If you follow the principles of feng shui, then you’ll know the environment you live in has a direct impact on your physical, mental, and spiritual wellbeing. By creating harmony and balance in your space, you can encourage positivity and relaxation in your life. While you may initially think of your bedroom or your kitchen first as functional areas of your home, you should definitely not overlook your living room!
Whether it's arranging furniture around a fireplace or ensuring your living room sofa doesn't face the entrance, here are our simple feng shui tips to make your living space work more efficiently and look good while you’re at it.
The ancient Chinese art of feng shui aims to balance the flow of energy throughout a space. According to feng shui, the placement and presentation of people's surroundings affect their feelings, so this influences where you position your furniture and belongings according to where you can get the best flow of positive energy, or chi.
The theory of yin/yang is also a big facet of how feng shui is applied to a space – that’s the balance of complementary forces, such as male and female or night and day. When applied to home design, bedrooms are considered yin because they have more of a feminine, restful, and calm feel, while living rooms are considered yang because they are much more active, bright, lively, and active spaces.
When you create a feng shui living room, there are guidelines for the different aspects of your space that will help to bring more yin to your yang living room, such as the room layout and colours to use:
Try not to have any furniture facing away from windows – any landscape or beautiful view should always be featured, not obscured, so having your back to a window can interrupt the flow of positive chi that is channelled from the outdoors. Placing your sofas and chairs to face the windows will help to improve the collective energy of your living room. You can also invite conversation by having your sofas face each other, encouraging positive interactions.
While you’re arranging your furniture, you should also ensure your seating faces the main point of entry to the room, whether that’s the front door or a doorway to another room. In feng shui, it’s thought that nervous energy is attached to not knowing what may be behind you, so by ensuring everyone has a clear line of sight to the entryway, you can eliminate that negative chi.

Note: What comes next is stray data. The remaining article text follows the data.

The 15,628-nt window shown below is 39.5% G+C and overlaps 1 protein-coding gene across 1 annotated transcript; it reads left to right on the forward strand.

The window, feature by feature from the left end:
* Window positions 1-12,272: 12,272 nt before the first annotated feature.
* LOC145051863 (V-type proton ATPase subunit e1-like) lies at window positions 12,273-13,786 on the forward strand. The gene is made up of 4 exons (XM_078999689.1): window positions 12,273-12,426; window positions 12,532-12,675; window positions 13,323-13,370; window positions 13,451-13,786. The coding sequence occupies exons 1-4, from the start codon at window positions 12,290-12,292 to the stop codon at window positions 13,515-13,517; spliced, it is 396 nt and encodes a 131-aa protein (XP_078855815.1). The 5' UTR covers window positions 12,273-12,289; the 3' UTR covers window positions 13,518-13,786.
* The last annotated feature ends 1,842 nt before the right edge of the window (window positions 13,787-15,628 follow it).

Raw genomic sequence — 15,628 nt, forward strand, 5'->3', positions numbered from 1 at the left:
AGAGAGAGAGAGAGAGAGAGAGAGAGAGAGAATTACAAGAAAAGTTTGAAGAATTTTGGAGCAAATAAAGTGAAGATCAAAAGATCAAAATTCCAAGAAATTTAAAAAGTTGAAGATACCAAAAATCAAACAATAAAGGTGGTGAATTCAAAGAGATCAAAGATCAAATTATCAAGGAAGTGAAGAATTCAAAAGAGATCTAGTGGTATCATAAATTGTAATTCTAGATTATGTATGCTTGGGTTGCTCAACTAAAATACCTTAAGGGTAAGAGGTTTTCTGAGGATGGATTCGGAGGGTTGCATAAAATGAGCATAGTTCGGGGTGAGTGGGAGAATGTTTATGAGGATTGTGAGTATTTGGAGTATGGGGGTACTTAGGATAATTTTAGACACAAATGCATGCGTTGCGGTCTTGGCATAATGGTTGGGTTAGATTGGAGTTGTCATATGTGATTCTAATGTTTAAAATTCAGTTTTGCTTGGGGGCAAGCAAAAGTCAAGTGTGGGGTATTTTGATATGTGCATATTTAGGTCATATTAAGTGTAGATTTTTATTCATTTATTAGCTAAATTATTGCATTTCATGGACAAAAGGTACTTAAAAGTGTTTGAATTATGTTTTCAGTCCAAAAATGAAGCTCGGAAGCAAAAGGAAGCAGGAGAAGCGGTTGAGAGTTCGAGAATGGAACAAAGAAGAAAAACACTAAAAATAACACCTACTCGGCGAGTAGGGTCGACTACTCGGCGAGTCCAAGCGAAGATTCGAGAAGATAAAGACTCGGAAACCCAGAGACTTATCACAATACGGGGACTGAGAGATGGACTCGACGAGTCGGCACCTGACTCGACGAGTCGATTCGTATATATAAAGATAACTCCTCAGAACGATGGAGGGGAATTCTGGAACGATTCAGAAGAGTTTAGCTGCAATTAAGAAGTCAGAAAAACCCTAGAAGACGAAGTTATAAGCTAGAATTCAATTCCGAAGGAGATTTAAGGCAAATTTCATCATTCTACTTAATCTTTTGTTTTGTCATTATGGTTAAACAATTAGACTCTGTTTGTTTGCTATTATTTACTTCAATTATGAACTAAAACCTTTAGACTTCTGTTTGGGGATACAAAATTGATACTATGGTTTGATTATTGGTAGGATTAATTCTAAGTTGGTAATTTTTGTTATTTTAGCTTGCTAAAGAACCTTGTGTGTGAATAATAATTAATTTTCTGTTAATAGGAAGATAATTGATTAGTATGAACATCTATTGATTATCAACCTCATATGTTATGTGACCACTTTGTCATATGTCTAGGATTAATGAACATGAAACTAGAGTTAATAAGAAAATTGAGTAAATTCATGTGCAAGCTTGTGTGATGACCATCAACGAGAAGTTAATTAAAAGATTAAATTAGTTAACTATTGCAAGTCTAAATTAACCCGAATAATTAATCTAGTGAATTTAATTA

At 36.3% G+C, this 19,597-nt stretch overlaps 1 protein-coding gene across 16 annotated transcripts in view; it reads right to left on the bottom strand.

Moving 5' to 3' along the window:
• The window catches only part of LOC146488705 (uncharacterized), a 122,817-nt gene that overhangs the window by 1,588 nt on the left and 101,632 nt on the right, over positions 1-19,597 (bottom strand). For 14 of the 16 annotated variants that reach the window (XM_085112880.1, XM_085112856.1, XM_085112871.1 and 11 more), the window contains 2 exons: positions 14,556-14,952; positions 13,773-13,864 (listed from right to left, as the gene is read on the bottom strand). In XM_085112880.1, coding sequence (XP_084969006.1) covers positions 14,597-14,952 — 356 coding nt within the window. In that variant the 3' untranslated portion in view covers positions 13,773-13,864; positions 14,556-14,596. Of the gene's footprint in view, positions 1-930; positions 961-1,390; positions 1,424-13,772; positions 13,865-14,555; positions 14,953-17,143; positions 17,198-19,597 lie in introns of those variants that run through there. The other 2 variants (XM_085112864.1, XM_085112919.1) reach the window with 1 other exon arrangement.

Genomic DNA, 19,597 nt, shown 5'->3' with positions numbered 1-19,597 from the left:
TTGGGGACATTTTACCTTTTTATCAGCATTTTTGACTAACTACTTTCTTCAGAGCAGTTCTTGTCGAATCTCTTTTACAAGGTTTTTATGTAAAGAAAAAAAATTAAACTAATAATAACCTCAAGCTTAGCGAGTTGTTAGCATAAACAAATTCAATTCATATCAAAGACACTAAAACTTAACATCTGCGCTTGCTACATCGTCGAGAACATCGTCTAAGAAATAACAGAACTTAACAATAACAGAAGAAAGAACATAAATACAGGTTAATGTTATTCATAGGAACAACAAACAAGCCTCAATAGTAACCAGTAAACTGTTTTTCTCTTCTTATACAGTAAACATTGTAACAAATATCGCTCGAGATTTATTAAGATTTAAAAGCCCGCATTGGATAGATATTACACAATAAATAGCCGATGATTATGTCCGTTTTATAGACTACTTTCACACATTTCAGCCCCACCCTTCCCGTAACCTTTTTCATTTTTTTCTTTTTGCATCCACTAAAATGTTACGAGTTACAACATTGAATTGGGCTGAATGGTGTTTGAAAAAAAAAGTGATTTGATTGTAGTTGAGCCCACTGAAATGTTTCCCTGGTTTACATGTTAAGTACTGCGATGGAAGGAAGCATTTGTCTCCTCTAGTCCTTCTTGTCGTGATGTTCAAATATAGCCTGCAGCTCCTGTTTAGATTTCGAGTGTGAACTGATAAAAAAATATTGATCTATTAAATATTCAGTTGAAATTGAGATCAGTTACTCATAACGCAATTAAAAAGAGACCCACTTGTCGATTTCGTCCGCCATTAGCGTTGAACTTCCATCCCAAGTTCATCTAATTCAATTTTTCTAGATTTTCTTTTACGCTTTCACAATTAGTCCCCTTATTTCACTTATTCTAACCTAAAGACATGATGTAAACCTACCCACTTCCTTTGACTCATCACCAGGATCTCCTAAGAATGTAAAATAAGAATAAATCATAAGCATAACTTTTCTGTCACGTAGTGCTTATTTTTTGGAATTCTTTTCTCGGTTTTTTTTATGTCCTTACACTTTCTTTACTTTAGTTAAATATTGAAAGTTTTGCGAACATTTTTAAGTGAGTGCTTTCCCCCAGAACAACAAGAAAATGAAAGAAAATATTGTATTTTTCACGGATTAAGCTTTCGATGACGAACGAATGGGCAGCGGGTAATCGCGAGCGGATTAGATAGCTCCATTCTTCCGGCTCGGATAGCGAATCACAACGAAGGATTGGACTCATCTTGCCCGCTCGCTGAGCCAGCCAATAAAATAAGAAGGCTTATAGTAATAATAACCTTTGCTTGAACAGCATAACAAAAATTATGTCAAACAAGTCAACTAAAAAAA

Clutter is the enemy of positive chi – it blocks the energy trying to enter the room and holds up too much space in both your physical and mental space. Having meaningful décor that supports the intention or the reason for the space is all you really need.
What that means in real life is adding plants to encourage life energy, board games to encourage conversation and relationship growth, or books that encourage spiritual growth.
The five elements, according to the Taoist system of feng shui, are earth, metal, water, wood, and fire. By bringing aspects of each of these elements into your home, you are bringing a good balance of wellbeing and natural health into your living room. So how can you introduce each of these elements?
Earth has muted and grounding tones, like browns, yellows, and oranges, so bringing colours such as beige, gold, and clay into your living room through your furniture, décor, or flooring helps to ground the space. Pottery and wooden décor elements are another great way to naturally bring this element into your space. For inspiration on how to incorporate these shades into your decor, have a read of our guide on choosing a living room colour scheme.
Metallic colours like silver and grey pair well with round and circular shapes to create that smooth and sleek effect of metal – this could be done with mirrors, curved picture frames or arched doorways or windows.
Blue is the predominant colour we think of when we think of water, but other colours like silver and green also work well to bring aspects of this element in. Curved and naturally irregular shapes can work alongside reflective surfaces and fabrics to bring in the reflection element of water.
Wood represents life and growth, so bring in tall vertical lines and plenty of greenery and botanical patterns. Tall furniture like bookcases and lamps are worth looking for when searching for wood-inspired furnishings and decor. Natural materials are always important, so opt for wooden floorings like laminate or engineered wood - in fact, you can discover the best flooring for living rooms, with our handy guide!
Fire is the most abstract of the elements, so this can be open to a lot of interpretation, but generally, art that is edgier and modern works well, as well as colours and patterns that are strong, such as animal prints and leather.
A light, airy space is essential in feng shui, so not only do you need plenty of daylight to come in, but you want to use colours that won’t darken the room in other ways:
If you’d like to make the first steps towards creating a living room with strong positive chi, why not come down to your local Tapi store and speak with one of our floorologists about the different options available to you?
You can also book a free home appointment for us to come to you, where we can help you establish what flooring would work best in your space and to meet your feng shui requirements! Alternatively, find out more about how you can feng shui your bedroom, too.